25. According to the old Norse myth, 12 gods were feasting at the banquet hall at Valhalla, when Loki, the god of Mischief, showed up uninvited. This, of course, brought the count of gods up to the dreaded number of 13. Loki then encouraged Hod, the blind god of winter and darkness, to murder Balder the Good with a spear of mistletoe, throwing all of Valhalla into mourning, and once again providing another example of a story in history that congregating with 13 for dinner is a bad idea.
26.In goddess-worshipping cultures, the number 13 was often revered, as it represented the number of lunar and menstrual cycles that occur annually. It is believed by those who adhere to this theory that as the 12-month solar calendar came into use over the 13-month lunar calendar, the number 13 itself became suspect.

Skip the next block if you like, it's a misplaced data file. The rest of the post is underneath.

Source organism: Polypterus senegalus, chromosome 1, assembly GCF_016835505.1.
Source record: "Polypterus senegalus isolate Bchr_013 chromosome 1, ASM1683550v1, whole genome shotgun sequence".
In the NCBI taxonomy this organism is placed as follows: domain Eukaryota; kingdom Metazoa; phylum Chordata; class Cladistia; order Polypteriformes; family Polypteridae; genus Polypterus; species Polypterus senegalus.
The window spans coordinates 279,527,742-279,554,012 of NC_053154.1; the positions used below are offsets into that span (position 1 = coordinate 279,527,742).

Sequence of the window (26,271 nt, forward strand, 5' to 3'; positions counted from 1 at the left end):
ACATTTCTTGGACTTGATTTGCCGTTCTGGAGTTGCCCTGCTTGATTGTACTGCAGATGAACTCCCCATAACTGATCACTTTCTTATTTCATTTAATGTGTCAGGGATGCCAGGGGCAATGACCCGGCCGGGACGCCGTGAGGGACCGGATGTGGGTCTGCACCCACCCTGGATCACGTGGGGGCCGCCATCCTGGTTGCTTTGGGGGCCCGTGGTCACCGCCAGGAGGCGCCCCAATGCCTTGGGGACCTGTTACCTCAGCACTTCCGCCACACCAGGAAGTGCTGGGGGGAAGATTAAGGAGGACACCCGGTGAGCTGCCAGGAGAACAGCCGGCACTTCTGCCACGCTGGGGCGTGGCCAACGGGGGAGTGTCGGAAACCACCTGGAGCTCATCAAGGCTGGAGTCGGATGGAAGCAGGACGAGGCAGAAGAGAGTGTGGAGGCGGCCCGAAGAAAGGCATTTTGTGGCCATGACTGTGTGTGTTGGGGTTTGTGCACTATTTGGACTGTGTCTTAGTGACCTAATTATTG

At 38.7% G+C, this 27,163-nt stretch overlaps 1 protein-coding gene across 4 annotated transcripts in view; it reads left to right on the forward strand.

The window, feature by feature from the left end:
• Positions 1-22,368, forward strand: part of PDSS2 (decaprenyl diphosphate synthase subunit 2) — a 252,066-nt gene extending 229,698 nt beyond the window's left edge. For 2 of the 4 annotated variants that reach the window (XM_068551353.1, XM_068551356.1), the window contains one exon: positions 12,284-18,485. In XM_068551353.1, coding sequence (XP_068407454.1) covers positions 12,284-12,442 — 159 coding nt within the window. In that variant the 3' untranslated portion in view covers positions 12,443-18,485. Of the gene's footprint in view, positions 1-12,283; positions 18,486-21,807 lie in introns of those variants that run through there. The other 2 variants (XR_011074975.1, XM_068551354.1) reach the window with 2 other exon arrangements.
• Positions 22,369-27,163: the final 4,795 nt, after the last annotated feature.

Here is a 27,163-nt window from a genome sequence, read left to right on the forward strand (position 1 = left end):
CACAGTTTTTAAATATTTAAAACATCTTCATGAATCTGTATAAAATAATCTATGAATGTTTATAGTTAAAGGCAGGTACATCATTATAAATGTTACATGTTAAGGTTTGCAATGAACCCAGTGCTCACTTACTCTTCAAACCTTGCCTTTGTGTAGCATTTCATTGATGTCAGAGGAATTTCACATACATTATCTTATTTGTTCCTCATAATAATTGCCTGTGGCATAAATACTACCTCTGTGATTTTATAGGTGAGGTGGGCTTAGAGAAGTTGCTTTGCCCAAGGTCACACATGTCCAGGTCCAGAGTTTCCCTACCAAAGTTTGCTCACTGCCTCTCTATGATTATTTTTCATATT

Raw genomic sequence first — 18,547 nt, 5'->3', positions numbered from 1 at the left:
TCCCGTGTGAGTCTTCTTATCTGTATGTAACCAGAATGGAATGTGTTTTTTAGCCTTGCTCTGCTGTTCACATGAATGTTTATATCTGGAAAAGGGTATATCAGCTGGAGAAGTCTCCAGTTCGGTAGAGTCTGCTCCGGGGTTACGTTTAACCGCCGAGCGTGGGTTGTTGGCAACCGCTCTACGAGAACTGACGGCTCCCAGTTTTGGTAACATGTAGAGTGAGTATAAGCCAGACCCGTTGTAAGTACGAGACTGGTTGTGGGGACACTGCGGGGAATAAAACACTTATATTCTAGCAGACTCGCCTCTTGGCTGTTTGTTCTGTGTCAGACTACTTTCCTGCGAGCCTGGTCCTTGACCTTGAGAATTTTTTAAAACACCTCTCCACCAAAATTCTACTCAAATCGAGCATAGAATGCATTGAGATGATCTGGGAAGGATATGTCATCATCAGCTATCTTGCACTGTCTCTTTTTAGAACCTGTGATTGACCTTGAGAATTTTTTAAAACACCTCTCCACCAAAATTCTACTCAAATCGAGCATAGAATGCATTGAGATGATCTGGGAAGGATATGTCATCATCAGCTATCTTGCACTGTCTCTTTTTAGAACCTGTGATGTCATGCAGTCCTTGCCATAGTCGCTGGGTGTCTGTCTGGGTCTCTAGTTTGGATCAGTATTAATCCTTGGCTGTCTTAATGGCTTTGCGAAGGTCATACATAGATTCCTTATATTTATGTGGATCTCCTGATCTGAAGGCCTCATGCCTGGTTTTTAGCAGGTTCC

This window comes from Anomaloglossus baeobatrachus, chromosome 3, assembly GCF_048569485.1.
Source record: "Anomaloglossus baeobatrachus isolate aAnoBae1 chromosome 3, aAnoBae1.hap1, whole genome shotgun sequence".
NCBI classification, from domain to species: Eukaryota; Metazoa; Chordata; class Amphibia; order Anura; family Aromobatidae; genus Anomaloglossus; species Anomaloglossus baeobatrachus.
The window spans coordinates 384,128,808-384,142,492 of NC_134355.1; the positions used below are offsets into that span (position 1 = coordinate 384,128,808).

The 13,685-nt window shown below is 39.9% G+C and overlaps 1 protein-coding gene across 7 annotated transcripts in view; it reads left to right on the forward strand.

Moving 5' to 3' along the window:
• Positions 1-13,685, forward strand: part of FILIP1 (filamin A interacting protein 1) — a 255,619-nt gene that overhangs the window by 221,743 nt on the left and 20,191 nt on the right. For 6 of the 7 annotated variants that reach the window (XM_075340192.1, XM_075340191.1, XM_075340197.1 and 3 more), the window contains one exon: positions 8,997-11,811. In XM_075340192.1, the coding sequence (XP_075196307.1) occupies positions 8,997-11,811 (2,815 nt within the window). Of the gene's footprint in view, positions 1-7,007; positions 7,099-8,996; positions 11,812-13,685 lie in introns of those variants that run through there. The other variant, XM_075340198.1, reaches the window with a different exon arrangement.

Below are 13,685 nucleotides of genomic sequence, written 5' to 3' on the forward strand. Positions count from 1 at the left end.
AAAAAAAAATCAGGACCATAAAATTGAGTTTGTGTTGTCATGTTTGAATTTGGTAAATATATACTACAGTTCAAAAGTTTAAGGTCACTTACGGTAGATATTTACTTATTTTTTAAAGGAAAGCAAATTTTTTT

27. The Ancient Egyptians believed life was a spiritual journey that unfolded in stages. They believed that 12 of those stages occurred in this life, but the last, the 13th, was a joyous transformative ascension to an eternal afterlife. So the number 13 represented death to the Egyptians, but not death as in decay and fear, but as acknowledgement of a glorious eternal life.
28. Others point to the last day of King Harold II’s reign on Friday, October 13, 1066. William of Normandy gave him the opportunity to relinquish his crown, which he refused. The next day William took it by force at the Battle of Hastings, causing Harold’s demise. Again, it is a modern idea that this is where the first “Friday the 13th is the ultimate unlucky day” notion came about.